What to make of Chambers Bay
__UNIVERSITY PLACE, WASH.--__There were no shortage of opinions last week as to how Chambers Bay held up during the 110th U.S. Amateur Championship. But what's hard for either critics or crusaders of the links-style course, set along the Puget Sound, to dispute was that the creativity and shotmaking that the firm-and-fast 7,724-yard layout required resulted in the amateur game's elite players rising to the top.
Indeed, the foursome of__Peter Uihlein__, the eventual champion,David Chung,Byeong-Hun An and Patrick Cantlay was as impressive a group of semifinalists as I've seen in my 13 years covering the championship. Toss in the fact that the NCAA champion (Scott Langley) and a former Walker Cup player (Morgan Hoffmann) also reached the quarterfinals, and it's clear that there would be no flukes contending for the Havemeyer Trophy.
Still, the questions I heard most from those watching the happenings in the Pacific Northwest were these:
*Just how fair actually was the set-up at Chamber Bay?
And is the course a true championship test?
Regarding the first, no doubt there was a good amount of griping at the start of the week about how Mike Davis and the USGA staff presented Chambers Bay to the 312 players in the field. Davis' candor in admitted that the course became too dry on Monday afternoon only increased the noise that the USGA had started the championship by making a double bogey.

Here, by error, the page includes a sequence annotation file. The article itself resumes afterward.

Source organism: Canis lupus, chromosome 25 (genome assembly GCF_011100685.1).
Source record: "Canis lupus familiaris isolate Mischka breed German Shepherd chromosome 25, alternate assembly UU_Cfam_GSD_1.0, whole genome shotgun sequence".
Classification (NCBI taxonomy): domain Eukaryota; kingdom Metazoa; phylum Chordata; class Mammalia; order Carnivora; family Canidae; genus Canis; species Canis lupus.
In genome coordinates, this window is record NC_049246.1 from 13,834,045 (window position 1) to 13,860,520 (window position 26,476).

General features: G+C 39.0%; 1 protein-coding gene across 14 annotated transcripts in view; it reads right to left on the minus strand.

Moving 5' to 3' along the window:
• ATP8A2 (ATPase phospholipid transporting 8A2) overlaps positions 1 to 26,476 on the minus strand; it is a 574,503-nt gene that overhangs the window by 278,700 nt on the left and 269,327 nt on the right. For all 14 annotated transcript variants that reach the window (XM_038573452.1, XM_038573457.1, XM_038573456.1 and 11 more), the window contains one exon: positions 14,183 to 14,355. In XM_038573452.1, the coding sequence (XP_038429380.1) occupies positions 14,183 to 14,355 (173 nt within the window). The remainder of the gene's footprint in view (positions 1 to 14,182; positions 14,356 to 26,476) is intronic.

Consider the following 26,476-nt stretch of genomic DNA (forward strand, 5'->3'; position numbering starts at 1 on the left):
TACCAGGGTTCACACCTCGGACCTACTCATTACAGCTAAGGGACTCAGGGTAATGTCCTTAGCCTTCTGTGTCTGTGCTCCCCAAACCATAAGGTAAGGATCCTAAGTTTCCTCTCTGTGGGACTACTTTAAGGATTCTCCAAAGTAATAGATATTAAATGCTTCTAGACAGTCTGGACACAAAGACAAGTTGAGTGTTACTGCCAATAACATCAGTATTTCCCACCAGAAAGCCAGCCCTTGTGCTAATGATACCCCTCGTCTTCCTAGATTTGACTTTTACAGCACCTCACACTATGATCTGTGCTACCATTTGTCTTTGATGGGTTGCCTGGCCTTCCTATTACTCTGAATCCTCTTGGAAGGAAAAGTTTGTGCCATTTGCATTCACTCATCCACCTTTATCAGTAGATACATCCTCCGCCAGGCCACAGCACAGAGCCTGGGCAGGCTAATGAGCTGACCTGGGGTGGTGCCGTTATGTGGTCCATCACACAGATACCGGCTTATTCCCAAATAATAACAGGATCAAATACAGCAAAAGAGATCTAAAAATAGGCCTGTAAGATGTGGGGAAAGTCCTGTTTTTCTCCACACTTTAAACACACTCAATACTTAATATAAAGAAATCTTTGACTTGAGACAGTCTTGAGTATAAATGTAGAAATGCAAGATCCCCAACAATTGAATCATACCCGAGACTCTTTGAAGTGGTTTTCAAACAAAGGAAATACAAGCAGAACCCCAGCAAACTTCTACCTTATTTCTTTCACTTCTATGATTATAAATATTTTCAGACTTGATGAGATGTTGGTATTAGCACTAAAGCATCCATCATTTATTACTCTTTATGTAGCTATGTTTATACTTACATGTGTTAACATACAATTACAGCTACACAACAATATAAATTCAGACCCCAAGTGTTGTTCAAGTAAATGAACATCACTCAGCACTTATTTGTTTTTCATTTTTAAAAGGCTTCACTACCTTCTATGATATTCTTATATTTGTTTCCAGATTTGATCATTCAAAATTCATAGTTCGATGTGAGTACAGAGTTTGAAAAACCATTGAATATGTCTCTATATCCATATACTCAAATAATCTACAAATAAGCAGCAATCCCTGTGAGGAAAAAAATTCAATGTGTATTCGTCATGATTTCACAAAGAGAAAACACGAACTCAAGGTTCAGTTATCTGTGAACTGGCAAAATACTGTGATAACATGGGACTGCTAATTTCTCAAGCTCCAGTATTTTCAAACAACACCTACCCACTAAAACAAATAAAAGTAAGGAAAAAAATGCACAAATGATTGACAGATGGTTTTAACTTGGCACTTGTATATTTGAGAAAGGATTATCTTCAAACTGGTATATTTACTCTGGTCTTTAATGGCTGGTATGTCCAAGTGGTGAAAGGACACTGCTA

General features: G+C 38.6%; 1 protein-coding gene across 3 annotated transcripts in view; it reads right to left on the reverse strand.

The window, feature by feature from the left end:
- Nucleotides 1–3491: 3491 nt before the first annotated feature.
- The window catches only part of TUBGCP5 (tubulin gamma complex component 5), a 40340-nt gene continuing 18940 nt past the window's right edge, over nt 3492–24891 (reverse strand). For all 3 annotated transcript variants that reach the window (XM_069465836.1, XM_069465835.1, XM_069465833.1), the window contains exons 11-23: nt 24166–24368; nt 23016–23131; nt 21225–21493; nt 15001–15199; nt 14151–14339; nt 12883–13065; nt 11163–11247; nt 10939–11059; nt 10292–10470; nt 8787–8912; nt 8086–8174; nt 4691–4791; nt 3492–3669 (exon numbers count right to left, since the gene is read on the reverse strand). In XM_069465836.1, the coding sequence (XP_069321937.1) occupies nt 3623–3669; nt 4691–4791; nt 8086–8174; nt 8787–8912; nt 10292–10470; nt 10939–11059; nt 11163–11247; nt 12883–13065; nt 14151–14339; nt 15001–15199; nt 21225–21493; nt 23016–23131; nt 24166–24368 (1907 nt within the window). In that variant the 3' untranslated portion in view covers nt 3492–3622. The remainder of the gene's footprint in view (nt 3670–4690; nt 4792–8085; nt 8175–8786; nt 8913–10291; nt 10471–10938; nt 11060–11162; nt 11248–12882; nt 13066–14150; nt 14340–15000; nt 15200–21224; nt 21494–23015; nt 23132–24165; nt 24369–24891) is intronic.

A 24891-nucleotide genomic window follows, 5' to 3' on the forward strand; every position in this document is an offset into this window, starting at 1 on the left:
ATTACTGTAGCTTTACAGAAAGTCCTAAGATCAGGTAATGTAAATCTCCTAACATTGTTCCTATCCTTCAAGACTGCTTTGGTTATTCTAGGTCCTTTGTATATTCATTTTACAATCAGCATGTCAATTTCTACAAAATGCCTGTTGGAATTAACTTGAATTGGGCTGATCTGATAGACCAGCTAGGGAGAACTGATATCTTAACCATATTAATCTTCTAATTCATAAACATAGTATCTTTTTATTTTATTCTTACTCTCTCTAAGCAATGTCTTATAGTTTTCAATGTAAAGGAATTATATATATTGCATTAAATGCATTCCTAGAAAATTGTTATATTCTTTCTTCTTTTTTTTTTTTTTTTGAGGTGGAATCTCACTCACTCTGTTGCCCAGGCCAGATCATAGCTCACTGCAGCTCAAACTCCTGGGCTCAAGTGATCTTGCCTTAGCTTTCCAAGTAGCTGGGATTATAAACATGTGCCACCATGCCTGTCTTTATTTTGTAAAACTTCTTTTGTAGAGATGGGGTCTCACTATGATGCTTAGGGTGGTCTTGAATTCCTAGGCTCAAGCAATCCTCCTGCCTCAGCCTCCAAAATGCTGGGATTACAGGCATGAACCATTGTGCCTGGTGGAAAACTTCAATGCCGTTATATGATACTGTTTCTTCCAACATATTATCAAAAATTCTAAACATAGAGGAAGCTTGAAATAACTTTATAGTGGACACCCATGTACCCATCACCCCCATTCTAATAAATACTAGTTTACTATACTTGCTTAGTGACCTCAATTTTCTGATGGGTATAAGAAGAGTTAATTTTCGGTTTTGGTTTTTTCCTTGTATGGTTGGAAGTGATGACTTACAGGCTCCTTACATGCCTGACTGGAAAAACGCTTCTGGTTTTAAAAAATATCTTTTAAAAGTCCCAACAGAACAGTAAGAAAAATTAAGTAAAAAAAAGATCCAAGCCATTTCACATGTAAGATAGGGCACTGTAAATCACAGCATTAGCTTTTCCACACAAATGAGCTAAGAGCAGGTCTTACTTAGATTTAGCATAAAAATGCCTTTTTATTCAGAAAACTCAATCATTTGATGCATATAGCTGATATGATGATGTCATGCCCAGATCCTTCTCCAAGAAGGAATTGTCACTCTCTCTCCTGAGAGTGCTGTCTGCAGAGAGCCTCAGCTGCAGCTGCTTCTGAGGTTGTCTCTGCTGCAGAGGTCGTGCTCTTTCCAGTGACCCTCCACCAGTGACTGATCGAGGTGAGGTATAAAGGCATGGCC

Part of the issue was that Chambers Bay had never been set up in such a fashion before, this being the first time hosting a national championship caliber event. During the practice rounds, Davis knew how hard the course was getting (literally and figuratively) but wasn't sure exactly how exactly to address it. In fairness to those competing Monday in the most difficult conditions, Davis didn't want to soften things up too much for Tuesday's rounds.
Come Tuesday night, however, Davis told the Chambers Bay maintenance staff to "flood the place," soaking the greens with water to help get moisture to seep six to eight inches below the surface and "recharge" them so that while continuing to present the challenges of a firm-and-fast layout, it also remained fair.
"We didn't anticipate the water-management issues," Davis said. "This is something that at least in my time with the USGA we have never encountered."
To hear some of the competitors who played Monday afternoon, you'd have thought the championship had actually been conducted on the runways at Seattle-Tacoma International Airport. Granted, the average score for the afternoon was north of 80, and just seven of the 64 players who advance to match play competed in that wave of players. Among those who did though was Chung, who seemed to overcome the bad luck of the draw. All told 25 of the 64 players who advanced to match play had afternoon times either Monday or Tuesday at Chambers Bay, including Uihlein and An.
Ultimately, the overall stroke average at Chambers Bay came in at 79.247, a seemingly high number for a course that was a par 71(only five players broke that number) but not all that out of the ordinary. Five years ago when the U.S. Amateur was held at Merion GC outside Philadelphia, the stroke-play course average was 78.157 with six players breaking Merion's par of 70.
Said USGA president Jim Hyler at the conclusion of the championship: "We were thrilled with the golf course."